MARIN and ABS have kicked off the WiSP2 Joint Industry Project to help facilitate the broad uptake of wind propulsion as an important tool to decarbonise shipping.
WiSP2 will focus on making evaluations within EEDI and EEXI, but also from real operational conditions. The aim is to prove the level of fuel savings ship owners can expect, enabling them to make informed investment decisions, whilst also keeping the upcoming CII requirements in mind. At the same time, compliance to rules and regulations is addressed, specifically on manoeuvring.
The scope of the project over the next two years will include the following:
- Improve methods for transparent performance prediction, extending the considered wind propulsors and propulsion line types compared to the previous WiSP project.
- Apply the new methods in cases, including a validation case.
- Further review of the regulatory perspective, recommend improvements and clarifications, and provide examples to establish compliance.
- Development of a basic performance prediction tool, to be used by participants.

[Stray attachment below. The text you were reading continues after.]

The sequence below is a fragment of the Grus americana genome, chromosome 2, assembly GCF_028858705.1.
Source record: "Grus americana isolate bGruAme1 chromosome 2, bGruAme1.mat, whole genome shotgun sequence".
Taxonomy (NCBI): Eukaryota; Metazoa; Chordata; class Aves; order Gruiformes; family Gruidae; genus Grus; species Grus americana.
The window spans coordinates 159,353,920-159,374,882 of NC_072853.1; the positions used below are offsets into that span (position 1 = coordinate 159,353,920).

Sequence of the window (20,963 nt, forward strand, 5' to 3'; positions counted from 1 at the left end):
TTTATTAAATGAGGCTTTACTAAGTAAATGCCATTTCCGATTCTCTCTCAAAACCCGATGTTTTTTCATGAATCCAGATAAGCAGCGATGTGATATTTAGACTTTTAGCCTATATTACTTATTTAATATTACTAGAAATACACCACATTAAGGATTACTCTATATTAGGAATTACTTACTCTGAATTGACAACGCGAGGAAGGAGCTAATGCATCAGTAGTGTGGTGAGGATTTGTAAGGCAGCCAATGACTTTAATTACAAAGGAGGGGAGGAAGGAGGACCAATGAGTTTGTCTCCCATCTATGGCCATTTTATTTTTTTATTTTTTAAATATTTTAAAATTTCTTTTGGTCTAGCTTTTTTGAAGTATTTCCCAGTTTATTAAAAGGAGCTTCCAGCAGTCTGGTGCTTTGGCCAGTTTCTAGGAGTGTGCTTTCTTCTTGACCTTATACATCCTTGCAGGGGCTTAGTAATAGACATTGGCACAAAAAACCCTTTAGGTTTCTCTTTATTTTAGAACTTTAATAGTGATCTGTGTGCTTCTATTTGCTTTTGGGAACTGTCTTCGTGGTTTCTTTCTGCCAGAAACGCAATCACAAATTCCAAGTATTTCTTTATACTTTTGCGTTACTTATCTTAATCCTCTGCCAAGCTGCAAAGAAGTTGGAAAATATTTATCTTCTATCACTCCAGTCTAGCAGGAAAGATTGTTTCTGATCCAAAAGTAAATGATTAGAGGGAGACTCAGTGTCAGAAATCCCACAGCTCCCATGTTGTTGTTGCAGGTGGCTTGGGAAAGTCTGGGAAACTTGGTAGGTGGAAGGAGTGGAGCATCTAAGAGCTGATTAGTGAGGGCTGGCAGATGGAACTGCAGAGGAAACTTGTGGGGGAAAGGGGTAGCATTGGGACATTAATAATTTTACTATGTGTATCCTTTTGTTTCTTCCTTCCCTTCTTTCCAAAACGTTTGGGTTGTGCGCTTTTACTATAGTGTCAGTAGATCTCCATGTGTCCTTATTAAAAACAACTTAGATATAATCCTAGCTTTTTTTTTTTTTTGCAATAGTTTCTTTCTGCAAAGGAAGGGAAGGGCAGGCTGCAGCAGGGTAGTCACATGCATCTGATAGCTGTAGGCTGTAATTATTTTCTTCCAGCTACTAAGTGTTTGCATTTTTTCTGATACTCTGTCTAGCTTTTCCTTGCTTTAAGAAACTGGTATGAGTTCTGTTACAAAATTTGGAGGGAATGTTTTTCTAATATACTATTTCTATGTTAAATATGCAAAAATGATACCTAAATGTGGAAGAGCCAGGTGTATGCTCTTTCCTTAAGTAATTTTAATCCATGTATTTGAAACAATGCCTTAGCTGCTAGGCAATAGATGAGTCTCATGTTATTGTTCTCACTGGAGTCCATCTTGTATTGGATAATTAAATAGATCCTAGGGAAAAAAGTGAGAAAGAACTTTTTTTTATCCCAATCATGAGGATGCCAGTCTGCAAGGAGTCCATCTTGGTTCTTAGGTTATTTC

- Proposal for (in-service) speed trials with wind-assist technologies.
- Assess the influence of manoeuvring compliance and course keeping.
“This Wind assisted Ship Propulsion (WiSP) JIP picks up where the successful phase I project left off with a wider scope and fed by additional insights gained from our earlier phase of analysis.” stated Patrick Hooijmans, Team leader Transport & Shipping, the project lead from MARIN
“These new findings from WiSP2 will be condensed in updated recommended methods for performance prediction and reported as submissions to MEPC and potentially other committees in IMO.” said Jan Otto de Kat, Director, Global Sustainability Center in Copenhagen and co-initiator from ABS
“We are looking forward to being involved and following the progress of this project,” commented Gavin Allwright, Secretary General of the International Windship Association (IWSA), he continues “a project that will culminate in a set of recommendations and a software tool to prepare exploratory performance predictions for wind propulsion systems is another important step forward for the sector.”